Project Update #1
We weren’t quite sure what to expect underneath the bow guard at first look. As you can see, it turned out that someone poured a lot of solder on the horn to “fix” the cracks that were underneath the bow guard. We carefully removed the solder and cleaned up the bow. We are ultimately going to fix the cracks, but want to research which method would be best first. We may use a brass welder or more traditional silver soldering. Once we removed the guard, we found that the bow was too thin to keep it the way it was. Instead, we decided to replace the original guard with a larger one that will greatly reinforce the bow.
One of the issues with #36 was that the tenon and the receiver didn’t match and therefore didn’t seal. Since it is our goal to make the instrument playable again, we set out to fix this. Unfortunately, both the tenon and the receiver had been buffed and repaired so many times that there was hardly any metal left to work with. The slot on the receiver also turned out to be too large and was splitting further. The tenon was actually so thin that someone had previously reinforced it with shim stock and lots of soft solder; probably also in an attempt to make it round again. You can clearly see the seam and the grey soldered areas in the picture above. Since both the tenon and the receiver were badly out of round, damaged, and almost paper-thin, we decided to fabricate new cylinders. The screws and the lyre holder are all original and soldered onto the new receiver. The tenon now matches the receiver perfectly and will seal nicely.
As you can see in the “before” picture, there are several ribs on the body that hold 2-3 posts each while other posts are attached to the body directly. Removing the ribs revealed holes in the body tube, where the posts must have been attached originally. The original posts were soft soldered on the ribs, but we decided to hard solder them for added strength. We are not sure if Buescher installed the ribs or if he received the horn like this, but we know that they were added at some point. Either way, he must have liked the ribs and we decided to restore #36 to the state it was in when he owned it, so we will fix the ribs and the posts and keep both. The holes in the body will again be hidden under the ribs after the ribs are soldered back on.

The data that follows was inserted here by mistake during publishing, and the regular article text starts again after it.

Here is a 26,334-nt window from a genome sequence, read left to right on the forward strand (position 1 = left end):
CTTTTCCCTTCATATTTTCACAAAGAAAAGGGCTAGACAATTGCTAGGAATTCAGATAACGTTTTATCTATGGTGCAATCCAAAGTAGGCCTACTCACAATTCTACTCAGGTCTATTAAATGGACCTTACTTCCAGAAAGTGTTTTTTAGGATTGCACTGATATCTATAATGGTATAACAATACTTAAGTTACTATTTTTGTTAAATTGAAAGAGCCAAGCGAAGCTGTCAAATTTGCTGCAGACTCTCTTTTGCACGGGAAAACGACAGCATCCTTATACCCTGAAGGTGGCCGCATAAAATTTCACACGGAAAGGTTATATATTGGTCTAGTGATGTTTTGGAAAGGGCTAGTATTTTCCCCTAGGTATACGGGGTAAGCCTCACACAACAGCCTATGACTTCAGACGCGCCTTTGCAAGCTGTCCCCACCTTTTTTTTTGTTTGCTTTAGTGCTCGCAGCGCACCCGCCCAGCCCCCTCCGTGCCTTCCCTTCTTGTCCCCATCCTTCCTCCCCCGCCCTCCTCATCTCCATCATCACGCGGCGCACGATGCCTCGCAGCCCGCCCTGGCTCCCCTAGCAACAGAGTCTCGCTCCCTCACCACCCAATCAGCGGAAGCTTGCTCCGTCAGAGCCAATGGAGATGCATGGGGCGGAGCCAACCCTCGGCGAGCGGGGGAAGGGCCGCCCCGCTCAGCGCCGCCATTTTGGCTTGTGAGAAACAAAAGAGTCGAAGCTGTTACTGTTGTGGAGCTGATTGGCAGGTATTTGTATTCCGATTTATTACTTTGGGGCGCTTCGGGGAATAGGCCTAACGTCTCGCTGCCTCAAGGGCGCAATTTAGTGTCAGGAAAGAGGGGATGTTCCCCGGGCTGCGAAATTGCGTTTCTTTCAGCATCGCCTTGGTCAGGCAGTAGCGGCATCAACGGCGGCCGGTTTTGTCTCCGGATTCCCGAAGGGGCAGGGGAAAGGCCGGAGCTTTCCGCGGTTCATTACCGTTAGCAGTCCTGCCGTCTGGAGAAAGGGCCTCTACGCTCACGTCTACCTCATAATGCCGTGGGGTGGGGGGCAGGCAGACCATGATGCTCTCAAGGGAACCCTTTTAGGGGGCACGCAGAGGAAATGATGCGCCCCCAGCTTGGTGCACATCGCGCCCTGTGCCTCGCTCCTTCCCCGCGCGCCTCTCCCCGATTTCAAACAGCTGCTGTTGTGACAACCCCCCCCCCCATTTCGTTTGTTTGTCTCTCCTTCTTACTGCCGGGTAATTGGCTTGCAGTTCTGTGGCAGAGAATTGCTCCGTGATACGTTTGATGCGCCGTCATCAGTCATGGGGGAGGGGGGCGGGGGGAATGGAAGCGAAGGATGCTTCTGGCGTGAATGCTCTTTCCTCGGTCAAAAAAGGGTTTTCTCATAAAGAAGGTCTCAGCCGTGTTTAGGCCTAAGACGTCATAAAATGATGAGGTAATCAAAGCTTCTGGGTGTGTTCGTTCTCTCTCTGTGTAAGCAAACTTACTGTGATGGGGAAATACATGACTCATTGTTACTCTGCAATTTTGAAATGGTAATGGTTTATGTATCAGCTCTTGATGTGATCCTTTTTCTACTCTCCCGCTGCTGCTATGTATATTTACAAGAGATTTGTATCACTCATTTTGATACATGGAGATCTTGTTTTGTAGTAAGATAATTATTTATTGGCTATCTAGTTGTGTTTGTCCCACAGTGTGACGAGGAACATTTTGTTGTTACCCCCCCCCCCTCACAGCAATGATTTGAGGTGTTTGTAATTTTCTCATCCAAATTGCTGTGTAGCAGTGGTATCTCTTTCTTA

Of course, this old instrument had tons of stuck screws and broken springs, so we used alum to remove them. While in the process of removing and cleaning up all the posts, Josh was able to fix most of them, but one was beyond saving. Not only was it half the size it was supposed to be, but it was also terribly mangled. We decided to fabricate a new post head for this post using a mini lathe and some round stock. Can you tell which post head was replaced? (It was the one on the left!) Good job Josh!
We started working on the tone holes and they are truly in terrible shape. The way they are right now they are not level, will never be level, and will never have a pad seal. We had a lot of work to do! The tone holes have liners installed in them, which reduce their diameter. In the pictures they look like thick tone holes, but they are actually tone holes with brass rings soldered in. As we discussed in our planning stage, we are going to restore this instrument back to the time that Buescher liked it and gave it to Mr. Rascher, only playing a lot better. This will be quite a job: Remove the tone holes, repair each one separately, then replace the tone hole liners.
We had to make a decision: Should we replace the tone holes and the liners? Should we work with what is there? Or should we repair the tone holes and replace the liners? We chose to go with the latter, because this way we can keep the original parts while still restoring the horn to a functional state.